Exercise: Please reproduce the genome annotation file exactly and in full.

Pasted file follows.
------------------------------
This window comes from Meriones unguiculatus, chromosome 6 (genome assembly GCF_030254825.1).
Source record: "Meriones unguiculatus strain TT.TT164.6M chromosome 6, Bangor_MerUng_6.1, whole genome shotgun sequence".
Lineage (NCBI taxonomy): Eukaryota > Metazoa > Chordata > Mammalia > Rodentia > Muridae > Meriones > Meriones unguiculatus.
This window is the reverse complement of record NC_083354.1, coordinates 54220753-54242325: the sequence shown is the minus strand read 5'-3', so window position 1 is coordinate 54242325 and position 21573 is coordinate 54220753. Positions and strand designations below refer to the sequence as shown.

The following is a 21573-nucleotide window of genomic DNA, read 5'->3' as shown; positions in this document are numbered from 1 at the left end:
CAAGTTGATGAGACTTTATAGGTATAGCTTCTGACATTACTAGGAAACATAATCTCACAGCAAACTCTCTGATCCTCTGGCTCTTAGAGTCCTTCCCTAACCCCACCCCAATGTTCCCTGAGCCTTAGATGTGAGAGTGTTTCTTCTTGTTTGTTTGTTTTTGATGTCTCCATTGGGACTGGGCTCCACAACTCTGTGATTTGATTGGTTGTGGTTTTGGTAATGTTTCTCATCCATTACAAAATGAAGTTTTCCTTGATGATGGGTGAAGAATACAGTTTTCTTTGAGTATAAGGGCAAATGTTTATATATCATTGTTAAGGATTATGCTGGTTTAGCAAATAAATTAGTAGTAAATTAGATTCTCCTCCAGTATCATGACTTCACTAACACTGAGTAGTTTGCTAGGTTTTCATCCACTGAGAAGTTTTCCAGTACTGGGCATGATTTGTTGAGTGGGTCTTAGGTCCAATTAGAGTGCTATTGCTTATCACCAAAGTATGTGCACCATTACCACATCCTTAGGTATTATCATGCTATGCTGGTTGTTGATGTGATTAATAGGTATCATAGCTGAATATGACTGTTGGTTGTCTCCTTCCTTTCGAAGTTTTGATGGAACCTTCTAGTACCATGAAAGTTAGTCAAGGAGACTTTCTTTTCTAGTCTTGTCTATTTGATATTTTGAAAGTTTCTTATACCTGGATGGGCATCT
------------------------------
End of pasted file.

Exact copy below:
This window comes from Meriones unguiculatus, chromosome 6 (genome assembly GCF_030254825.1).
Source record: "Meriones unguiculatus strain TT.TT164.6M chromosome 6, Bangor_MerUng_6.1, whole genome shotgun sequence".
Lineage (NCBI taxonomy): Eukaryota > Metazoa > Chordata > Mammalia > Rodentia > Muridae > Meriones > Meriones unguiculatus.
This window is the reverse complement of record NC_083354.1, coordinates 54220753-54242325: the sequence shown is the minus strand read 5'-3', so window position 1 is coordinate 54242325 and position 21573 is coordinate 54220753. Positions and strand designations below refer to the sequence as shown.

The following is a 21573-nucleotide window of genomic DNA, read 5'->3' as shown; positions in this document are numbered from 1 at the left end:
CAAGTTGATGAGACTTTATAGGTATAGCTTCTGACATTACTAGGAAACATAATCTCACAGCAAACTCTCTGATCCTCTGGCTCTTAGAGTCCTTCCCTAACCCCACCCCAATGTTCCCTGAGCCTTAGATGTGAGAGTGTTTCTTCTTGTTTGTTTGTTTTTGATGTCTCCATTGGGACTGGGCTCCACAACTCTGTGATTTGATTGGTTGTGGTTTTGGTAATGTTTCTCATCCATTACAAAATGAAGTTTTCCTTGATGATGGGTGAAGAATACAGTTTTCTTTGAGTATAAGGGCAAATGTTTATATATCATTGTTAAGGATTATGCTGGTTTAGCAAATAAATTAGTAGTAAATTAGATTCTCCTCCAGTATCATGACTTCACTAACACTGAGTAGTTTGCTAGGTTTTCATCCACTGAGAAGTTTTCCAGTACTGGGCATGATTTGTTGAGTGGGTCTTAGGTCCAATTAGAGTGCTATTGCTTATCACCAAAGTATGTGCACCATTACCACATCCTTAGGTATTATCATGCTATGCTGGTTGTTGATGTGATTAATAGGTATCATAGCTGAATATGACTGTTGGTTGTCTCCTTCCTTTCGAAGTTTTGATGGAACCTTCTAGTACCATGAAAGTTAGTCAAGGAGACTTTCTTTTCTAGTCTTGTCTATTTGATATTTTGAAAGTTTCTTATACCTGGATGGGCATCT